FLIN FLON -- Nick Benyk is no geologist, but he knows the profession's old adage well.
"I've heard them say that the best place to look for a mine is around a mine," says Benyk, mayor of tiny Sherridon and its roughly 85 residents. "And I think it's proving out."
Indeed, Benyk's community, a speck on the map 60 kilometres northeast of Flin Flon, is among several former mining towns in northern Manitoba now earning a second look from prospectors.
Rising global demand for metals is giving renewed hope to communities that saw populations decimated as ore supplies depleted.
Snow Lake, whose populace is due to soar on the strength of its much-hyped Lalor mine and the more recently announced Reed mine, receives much of the press.
But under the radar is an impressive amount of prospecting around places like Sherridon, Leaf Rapids, Herb Lake, Cranberry Portage and Lynn Lake, all of which are desperate for more jobs.
Crystal Cockerill has long believed there was still mineral life left in her hometown of Lynn Lake, even after the last of a chain of mines shuttered in 2001.
Having spent most of her life in Lynn Lake, 320 kilometres northwest of Thompson, Cockerill recalls the glory days of 4,000 people and an active, mine-sponsored community club.
Today, Lynn Lake is a shadow of its former self. Fewer than 500 people live there, and the school at which Cockerill is librarian has fewer than 200 students.
But now junior miners are spending big bucks to drill on Lynn Lake's forgotten mining sites.
"I'm optimistic, I guess," says Cockerill, 50. "But what else is there to do but be optimistic? You have to be optimistic."
That sanguineness is shared to the south in Leaf Rapids, where the lone mine closed a decade ago but where copper and zinc exploration remains constant.
Asked if mining will resume in her town of 450, formerly 3,500, Mayor Geraldine Cockerill says "Sure it will.
"It should have never shut down in the beginning, but I guess the price of copper and everything was down and that's why they closed it down. But now with the price being up, there is stuff there already that wasn't mined."
While Lynn Lake and Leaf Rapids are relatively new additions to the "former mining town" category, some companies are returning to mines that have not seen production since the Second World War.
Callinex Mines has been drilling dozens of holes at the old Gurney gold mine, tucked away in the wilderness outside Cranberry Portage.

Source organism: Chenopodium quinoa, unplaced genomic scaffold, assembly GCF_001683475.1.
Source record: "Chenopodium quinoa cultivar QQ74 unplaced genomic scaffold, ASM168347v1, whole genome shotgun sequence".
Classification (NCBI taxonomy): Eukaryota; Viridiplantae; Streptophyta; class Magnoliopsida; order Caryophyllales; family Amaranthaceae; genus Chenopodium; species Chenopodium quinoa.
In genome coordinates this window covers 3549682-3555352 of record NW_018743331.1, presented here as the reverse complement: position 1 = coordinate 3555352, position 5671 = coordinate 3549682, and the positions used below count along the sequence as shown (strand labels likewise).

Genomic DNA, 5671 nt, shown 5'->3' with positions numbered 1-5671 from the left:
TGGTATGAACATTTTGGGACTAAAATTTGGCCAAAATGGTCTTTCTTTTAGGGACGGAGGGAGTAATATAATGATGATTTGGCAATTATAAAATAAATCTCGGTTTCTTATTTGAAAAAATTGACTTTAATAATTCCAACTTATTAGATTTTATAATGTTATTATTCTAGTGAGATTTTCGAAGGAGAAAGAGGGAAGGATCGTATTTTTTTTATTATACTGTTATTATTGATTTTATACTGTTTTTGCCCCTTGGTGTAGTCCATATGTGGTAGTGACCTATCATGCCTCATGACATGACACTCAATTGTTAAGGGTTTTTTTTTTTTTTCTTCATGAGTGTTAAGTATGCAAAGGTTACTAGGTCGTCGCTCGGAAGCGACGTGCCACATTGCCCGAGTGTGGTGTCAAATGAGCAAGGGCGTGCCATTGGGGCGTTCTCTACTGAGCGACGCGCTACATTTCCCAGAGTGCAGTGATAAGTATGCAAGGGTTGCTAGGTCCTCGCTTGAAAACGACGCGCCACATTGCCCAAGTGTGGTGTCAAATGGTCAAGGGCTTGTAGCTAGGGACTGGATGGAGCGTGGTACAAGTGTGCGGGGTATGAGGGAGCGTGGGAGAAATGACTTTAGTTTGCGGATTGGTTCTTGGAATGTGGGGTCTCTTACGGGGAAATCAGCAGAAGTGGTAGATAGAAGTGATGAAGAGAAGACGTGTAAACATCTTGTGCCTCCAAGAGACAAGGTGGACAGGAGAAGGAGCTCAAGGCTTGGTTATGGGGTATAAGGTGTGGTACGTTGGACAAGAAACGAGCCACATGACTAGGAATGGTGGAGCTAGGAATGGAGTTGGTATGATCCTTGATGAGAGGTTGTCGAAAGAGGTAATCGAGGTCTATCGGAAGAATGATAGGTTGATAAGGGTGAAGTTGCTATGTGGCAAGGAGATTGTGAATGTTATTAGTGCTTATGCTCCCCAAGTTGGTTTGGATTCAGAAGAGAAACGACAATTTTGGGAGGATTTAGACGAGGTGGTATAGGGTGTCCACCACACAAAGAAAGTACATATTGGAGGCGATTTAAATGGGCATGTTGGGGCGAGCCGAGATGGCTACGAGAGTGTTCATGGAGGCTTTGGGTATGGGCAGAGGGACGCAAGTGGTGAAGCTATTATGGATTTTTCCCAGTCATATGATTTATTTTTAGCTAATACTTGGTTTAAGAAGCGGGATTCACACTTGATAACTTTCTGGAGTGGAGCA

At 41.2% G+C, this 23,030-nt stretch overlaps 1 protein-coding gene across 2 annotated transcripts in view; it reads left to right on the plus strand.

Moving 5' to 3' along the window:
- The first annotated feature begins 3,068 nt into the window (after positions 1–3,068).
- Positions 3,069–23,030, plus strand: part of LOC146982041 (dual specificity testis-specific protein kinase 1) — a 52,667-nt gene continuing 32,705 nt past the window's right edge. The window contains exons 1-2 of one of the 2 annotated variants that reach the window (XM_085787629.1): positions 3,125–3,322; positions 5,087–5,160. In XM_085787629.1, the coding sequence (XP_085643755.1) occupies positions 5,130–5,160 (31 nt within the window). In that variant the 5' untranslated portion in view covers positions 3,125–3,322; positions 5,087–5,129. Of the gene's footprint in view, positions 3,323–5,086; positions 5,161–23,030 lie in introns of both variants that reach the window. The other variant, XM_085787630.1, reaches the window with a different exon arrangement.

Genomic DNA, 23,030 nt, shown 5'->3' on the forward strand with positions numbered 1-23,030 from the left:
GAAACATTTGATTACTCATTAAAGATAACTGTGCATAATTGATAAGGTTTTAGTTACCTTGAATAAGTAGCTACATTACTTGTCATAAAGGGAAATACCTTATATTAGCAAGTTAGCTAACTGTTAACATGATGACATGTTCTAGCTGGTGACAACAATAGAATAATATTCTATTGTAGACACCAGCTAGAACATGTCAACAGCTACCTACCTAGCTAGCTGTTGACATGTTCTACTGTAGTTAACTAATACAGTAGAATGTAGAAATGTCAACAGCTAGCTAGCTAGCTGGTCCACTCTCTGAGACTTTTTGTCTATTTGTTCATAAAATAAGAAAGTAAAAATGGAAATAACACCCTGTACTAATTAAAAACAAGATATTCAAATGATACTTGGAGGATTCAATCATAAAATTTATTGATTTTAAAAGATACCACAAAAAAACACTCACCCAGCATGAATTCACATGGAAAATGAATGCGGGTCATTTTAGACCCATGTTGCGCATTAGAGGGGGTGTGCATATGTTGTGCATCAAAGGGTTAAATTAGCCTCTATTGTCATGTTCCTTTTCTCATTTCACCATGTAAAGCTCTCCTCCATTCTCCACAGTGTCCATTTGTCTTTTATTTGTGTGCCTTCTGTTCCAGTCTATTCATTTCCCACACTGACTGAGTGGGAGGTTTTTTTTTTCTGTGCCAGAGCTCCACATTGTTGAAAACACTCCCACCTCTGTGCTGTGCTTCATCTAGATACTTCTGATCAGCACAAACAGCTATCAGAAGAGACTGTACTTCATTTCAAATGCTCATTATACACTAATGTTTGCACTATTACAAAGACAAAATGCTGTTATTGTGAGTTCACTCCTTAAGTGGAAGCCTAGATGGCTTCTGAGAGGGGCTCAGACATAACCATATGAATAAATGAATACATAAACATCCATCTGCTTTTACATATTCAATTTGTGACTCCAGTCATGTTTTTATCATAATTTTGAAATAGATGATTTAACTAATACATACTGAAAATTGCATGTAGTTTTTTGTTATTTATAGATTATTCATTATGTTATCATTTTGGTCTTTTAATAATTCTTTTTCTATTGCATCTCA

Like a number of exploration projects in the North, the work at Gurney is inspired by the skyrocketing price of gold. The trend has even extended to Herb Lake, the settlement southeast of Snow Lake that ushered in Manitoba's gold rush in the 1930s.
Nanika Resources has scooped up what it calls the "Herb Lake Manitoba" property, though this time it was copper and zinc that caught the prospectors' eyes.
Near Wanless, another tiny hamlet north of The Pas, QMC Quantum Minerals is exploring near the defunct Namew Lake mine, operated by Hudson Bay Mining and Smelting, now HudBay, out of Flin Flon until the early 1990s.
Yet companies have not ignored the more well-known mining success stories of the region. There is, after all, ongoing exploration near both Thompson and Flin Flon.
Recent years have brought to Flin Flon talk of restarting the adjacent Tartan Lake gold mine, active briefly in the late 1980s, but so far the hype has yet to translate into shovels in the ground.
Back in Sherridon, residents are hopeful plans to reopen the nearby Puffy Lake gold mine, also silent since the late 1980s, amounts to more than just talk.
Auriga Gold Corp. is eyeing both open pit and underground mining at the site.
At the same time, HudBay has teamed up with junior miner Halo Resources on a promising search for feasible copper and zinc in the Sherridon area.
At 58, Benyk, who owns Sherridon's general store, is too young to remember the town's boom times of 1,500 (or more) people in the 1940s.
But he recalls well the closure of Puffy Lake in 1989 and how the unemployed fled to places like Thompson and Flin Flon.
What has kept Benyk in Sherridon is his love of the outdoors. In the winter he goes ice fishing within two kilometres of his home and in the summer he harvests wild rice.
And in the back of his mind was always the belief that some day, his beloved community would enjoy a mineral-fuelled rebirth.
"There is ore here and it's just a matter of time until something gets going to take advantage of that," Benyk says.
Jonathon Naylor is the editor of the Reminder newspaper in Flin Flon.